Why has Intel bought McAfee?

There's also the argument that McAfee is the right company for the right price at the right time.

If Intel had been considering entering the security market in a big way for some time (and it's been collaborating with McAfee on projects for well over a year), then its options of this magnitude weren't too varied.

You can't imagine that Symantec, for instance, would have been affordable or interested in a deal. Kaspersky too is very much driven by the man whose name is on the building, and thus wouldn't appear to be a logical fit. McAfee, while rarely the most acclaimed of security firms, has a pedigree, a level of business and, perhaps most crucially of all, an interest in selling.


There's also another factor that has been overlooked over the past 24 hours. And that's sheer cash. McAfee is a profitable business in a growing area, that on its own is turning over $2 billion of revenue (based on 2009 figures). Granted, the income figure is at $173 million, but with the economies of scale that Intel can introduce, and the expanding of the McAfee business into other areas where Intel operates, it's not difficult to see that growing.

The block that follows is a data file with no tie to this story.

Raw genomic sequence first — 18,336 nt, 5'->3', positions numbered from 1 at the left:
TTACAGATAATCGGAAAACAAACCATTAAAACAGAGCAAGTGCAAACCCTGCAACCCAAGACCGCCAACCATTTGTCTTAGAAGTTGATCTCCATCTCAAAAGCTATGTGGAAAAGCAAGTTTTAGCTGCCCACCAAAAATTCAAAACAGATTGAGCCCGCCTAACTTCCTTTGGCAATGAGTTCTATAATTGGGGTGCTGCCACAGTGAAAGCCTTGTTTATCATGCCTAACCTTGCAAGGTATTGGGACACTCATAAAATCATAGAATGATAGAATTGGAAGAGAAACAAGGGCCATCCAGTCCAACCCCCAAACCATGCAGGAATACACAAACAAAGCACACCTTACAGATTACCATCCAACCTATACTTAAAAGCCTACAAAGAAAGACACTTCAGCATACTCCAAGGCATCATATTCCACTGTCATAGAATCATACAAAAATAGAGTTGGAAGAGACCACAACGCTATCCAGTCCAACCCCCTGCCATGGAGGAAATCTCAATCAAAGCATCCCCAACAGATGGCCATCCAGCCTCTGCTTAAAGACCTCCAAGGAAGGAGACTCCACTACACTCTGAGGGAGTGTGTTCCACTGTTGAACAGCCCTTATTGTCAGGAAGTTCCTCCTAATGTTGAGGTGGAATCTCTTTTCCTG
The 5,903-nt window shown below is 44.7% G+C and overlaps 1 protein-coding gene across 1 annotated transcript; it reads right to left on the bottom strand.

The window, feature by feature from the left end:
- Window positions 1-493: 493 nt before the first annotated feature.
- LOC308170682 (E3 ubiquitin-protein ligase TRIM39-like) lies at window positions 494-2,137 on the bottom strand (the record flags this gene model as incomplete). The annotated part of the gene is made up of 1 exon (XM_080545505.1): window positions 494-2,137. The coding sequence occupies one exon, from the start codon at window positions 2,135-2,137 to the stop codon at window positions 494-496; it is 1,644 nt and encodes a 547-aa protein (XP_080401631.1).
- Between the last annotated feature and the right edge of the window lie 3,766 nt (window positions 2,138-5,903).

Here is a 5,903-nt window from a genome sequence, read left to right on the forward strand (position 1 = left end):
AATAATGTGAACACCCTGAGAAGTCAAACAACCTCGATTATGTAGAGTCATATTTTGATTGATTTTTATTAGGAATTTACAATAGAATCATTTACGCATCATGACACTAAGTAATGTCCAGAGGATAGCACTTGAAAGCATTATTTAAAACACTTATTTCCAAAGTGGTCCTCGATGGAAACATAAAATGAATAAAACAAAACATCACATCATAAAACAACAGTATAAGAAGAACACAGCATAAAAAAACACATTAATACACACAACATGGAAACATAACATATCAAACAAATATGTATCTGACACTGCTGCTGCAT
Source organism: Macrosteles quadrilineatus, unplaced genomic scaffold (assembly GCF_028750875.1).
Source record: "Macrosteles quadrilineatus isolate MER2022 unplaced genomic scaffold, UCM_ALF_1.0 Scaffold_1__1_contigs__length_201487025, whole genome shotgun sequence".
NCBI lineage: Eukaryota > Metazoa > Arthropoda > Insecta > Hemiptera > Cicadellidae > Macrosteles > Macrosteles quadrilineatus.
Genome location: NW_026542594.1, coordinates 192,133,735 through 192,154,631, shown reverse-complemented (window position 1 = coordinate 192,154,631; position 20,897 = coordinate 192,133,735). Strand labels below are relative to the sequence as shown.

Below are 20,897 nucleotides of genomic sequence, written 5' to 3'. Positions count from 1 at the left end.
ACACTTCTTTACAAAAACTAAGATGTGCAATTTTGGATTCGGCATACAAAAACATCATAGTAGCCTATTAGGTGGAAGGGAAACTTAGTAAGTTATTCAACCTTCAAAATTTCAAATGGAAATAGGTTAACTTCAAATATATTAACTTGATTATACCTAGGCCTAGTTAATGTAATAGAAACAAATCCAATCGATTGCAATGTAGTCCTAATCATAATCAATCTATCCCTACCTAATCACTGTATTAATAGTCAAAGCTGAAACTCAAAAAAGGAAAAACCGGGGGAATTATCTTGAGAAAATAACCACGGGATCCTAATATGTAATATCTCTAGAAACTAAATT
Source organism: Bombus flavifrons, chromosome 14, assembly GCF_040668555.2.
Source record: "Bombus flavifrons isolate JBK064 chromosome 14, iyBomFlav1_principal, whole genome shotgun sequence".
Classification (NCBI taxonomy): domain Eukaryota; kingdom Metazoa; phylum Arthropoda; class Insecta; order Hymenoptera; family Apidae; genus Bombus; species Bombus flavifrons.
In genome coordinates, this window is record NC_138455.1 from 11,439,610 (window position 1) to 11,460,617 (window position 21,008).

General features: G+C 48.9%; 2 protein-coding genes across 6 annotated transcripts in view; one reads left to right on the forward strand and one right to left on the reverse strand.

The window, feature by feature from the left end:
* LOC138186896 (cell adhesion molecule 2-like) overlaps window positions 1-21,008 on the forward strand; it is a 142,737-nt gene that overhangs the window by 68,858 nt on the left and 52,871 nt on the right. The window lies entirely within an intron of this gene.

So what word from Intel on the matter? In its own statement announcing the purchase, the firm has been playing up the security angle heavily, for obvious reasons. But it's also suggesting that its intentions are to marry together security software and hardware from one company.

Interestingly, and this may be the key, it's also cited wireless security, a major issue in the marketplace and one set to grow further, especially with the likes of near field communication (among other innovations) set to grow in popularity.

It certainly offers a signal of intent as to Intel's thinking towards mobile handsets and mobile devices as a whole. For once the deal gets rubber-stamped and that won't be until next year Intel will be the only player in that market that can both offer the hardware, and the software to secure it.